Young Welsh talents was at the fore in If Opera‘s La Rondine in the gorgeous gardens at Belmont Court at Bradford on Avon.
Soprano Meinir Wyn Davies took the title role in the Puccini opera that is far less performed than that other Parisian repertory stalwart La Boheme. Young Welsh tenor Ryan Vaughan Davies sang the poet Punier whose fanciful romantic lines prove the catalyst for La rondine (the Swallow) to rediscover romantic love.
Formerly Iford Arts, If Opera’s 2022 season is not only rebranded but reconfigured as a repertory ensemble approach by the ambitious company.
Taking place in the grounds of Belcombe Court no doubt added to the overall enjoyment of the festival experience. But the hearty responses to the performances were more than deserved by the blossoming talent presented in this idyllic gardens setting.
Part of the enjoyment of the festival and this company’s philosophy is that audiences who attend more than one of the offerings can see some of the singers in different roles, and enjoy the singers also perform arias in the gardens before the shows. Other members of the ensemble come and sit on the grassy knolls by the ornate pond, listening to their colleagues and give them lots of support – all adding to the pleasure of the day and encapsulating the ethos of this festival.
The staged operas performed at Belcombe Court were Puccini’s La rondine and a double bill of Donizetti’s Rita and Wolf-Ferrari’s Il segreto di Susanna. The festival also included a concert performance of Purcell’s Dido and Aeneas and a family show The Man in the Moon. My visit took in the two staged performances.
The story of La rondine begins with a cocktail party where a romantic poet Punier compares Magda, the mistress of a rich older banker, to a swallow (La rondine) that seeks genuine love. The slightly jaded Magda remembers when she was younger dancing at a café and falling in love with a stranger. She failed to act on her emotions and nothing happened. When a handsome young man, Ruggero, appears at the party he asks the bright young things there how to discovering the true Paris. Magda is driven to give in to her yearning to relive her youth and joins him in the same café that she had that brief encounter. Only this time she does go off with Ruggero and sets up a love nest away from Paris, on the Riviera.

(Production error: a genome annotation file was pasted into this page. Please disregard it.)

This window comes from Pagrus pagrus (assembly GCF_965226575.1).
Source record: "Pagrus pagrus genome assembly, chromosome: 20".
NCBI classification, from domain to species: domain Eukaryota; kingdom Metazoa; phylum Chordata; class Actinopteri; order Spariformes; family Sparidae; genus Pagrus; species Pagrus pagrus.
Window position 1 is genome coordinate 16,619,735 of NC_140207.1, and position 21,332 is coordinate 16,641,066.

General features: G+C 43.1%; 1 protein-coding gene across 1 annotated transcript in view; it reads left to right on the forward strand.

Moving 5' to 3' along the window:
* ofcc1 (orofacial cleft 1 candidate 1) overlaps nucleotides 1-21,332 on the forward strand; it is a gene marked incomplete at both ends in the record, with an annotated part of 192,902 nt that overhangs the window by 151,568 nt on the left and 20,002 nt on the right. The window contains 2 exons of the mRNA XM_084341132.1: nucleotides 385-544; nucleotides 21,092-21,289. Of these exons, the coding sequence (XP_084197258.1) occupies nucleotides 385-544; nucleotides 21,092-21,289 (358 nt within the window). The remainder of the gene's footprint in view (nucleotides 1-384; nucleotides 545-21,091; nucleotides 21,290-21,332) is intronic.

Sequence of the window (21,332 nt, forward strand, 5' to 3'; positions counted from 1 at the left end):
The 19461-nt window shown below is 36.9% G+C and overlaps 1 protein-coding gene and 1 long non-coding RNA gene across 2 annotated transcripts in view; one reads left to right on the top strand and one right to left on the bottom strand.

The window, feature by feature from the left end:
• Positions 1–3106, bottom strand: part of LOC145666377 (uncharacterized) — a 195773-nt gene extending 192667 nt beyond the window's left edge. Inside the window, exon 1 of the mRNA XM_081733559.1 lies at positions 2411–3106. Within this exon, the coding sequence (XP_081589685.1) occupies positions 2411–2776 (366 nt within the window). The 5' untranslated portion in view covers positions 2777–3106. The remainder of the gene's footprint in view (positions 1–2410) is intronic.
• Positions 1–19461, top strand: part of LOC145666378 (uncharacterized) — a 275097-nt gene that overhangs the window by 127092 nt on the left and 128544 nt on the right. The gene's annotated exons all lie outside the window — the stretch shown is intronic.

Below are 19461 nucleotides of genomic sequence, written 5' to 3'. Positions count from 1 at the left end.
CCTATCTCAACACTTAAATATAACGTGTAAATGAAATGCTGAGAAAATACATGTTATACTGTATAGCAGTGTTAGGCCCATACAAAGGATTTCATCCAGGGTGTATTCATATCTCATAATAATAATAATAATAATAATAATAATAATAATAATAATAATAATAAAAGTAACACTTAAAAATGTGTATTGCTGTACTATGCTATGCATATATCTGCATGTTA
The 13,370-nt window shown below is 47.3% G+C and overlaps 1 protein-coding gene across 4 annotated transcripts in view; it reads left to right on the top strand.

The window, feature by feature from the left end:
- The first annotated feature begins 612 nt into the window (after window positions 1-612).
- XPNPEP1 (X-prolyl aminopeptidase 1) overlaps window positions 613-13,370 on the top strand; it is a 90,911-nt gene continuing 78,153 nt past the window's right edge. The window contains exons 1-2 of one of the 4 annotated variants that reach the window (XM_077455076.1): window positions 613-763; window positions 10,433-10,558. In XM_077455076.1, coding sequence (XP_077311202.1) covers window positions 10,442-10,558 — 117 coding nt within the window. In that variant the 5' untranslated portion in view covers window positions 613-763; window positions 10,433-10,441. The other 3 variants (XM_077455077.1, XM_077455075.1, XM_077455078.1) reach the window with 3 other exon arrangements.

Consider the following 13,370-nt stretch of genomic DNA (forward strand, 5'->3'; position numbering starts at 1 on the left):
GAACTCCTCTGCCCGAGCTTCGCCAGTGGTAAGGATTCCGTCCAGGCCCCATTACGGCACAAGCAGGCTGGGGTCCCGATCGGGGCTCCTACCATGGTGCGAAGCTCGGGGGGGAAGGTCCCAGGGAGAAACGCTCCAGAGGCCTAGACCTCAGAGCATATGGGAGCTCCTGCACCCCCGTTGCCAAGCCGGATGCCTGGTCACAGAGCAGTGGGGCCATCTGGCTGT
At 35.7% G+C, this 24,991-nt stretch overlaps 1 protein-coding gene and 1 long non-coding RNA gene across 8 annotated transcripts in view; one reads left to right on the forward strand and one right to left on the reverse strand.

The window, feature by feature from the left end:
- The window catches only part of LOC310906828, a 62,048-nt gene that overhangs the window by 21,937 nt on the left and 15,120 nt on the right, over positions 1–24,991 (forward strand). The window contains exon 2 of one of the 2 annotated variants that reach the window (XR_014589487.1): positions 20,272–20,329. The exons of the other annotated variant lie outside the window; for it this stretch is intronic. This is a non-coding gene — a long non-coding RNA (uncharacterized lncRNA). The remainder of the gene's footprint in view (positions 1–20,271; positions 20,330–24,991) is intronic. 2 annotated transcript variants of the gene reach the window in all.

However, being a good country boy Ruggero seeks his mother’s blessing to marry and look forward to having children with Magda. This reality bursts the bubble of their romantic idyll, and she tells him she cannot be his wife as she has too much “baggage”. He is heartbroken as she returns to her former life. Meanwhile the actually rather worldly poet has had a fling with Magda’s fiesty maid Lisette, promising to make her a star. When the bubble of this dream is also burst by the negative respone of audiences, she too decides to go back to her earlier life with Magda. The swallow flies north back to Paris.
Directed by Bruno Ravella, the production spotlights the distinctiveness/ modernity of the Puccini work with the heroine of sorts, Magda, returning to her real world after that brief affair that is more a nostalgic reliving of a romantic episode from her younger days. A delightful Meinir Wyn Roberts captures this almost other-worldly aspect of the relationship, balancing idealistic passion with darker introspection. The Welsh soprano gives us some thrilling singing particularly the emotional crescendos. Joseph Buckmaster’s innocent boy from the country Ruggero believes this is the real thing, dependent of course on his mother’s approval. He sings with an Italianate flair and acts with puppy dog longing.
This airy-fairy hearts and flowers contrasts with the (surprisingly) restrained and sympathetic portrayal of Magda’s down to earth “patron” Rambaldo from Philip Smith. There is also the contrast between Magda and Ruggero and the other romantic pairing, the cheeky maid Lisette and florid poet Prunier. Lorena Paz Nieto’s sparkling singing and Ryan Vaughan Davies’ effervescent performance brings much genuine humour and charm to the show.
Bruno Ravella’s direction is clear and crisp, working with the constraints of the enclosed space that similarly limits Flavio Graff’s semi Art Deco designs which must allow for speedy changes of setting, Magda’s Paris house, Bullier’s ball and the south of France villa. Video projections by Luna Panetta are used partly for some of this scene setting, but mainly to explore the psychology of Magda as she looks to the past and reacts to the reality of her situation.
The Bristol Ensemble conducted by Oliver Gooch is quite a revelation with a searing performance of Puccini’s score, packed with a plethora of musical genres, waltz, foxtrot and charictaristic soaring arias and duets. There are times when Gooch threatens to overwhelm the audience with a wall of sound in the small enclosed space, but balance and a sympathetic relationship with the singers are largely maintained.
After this accomplished season the future looks blooming bright and certainly intriguing for the next adventures from If Opera as it charts its own route ahead in the challenging climate for live performance.
Main image: Ryan Vaughan Davies and Meinir Wyn Roberts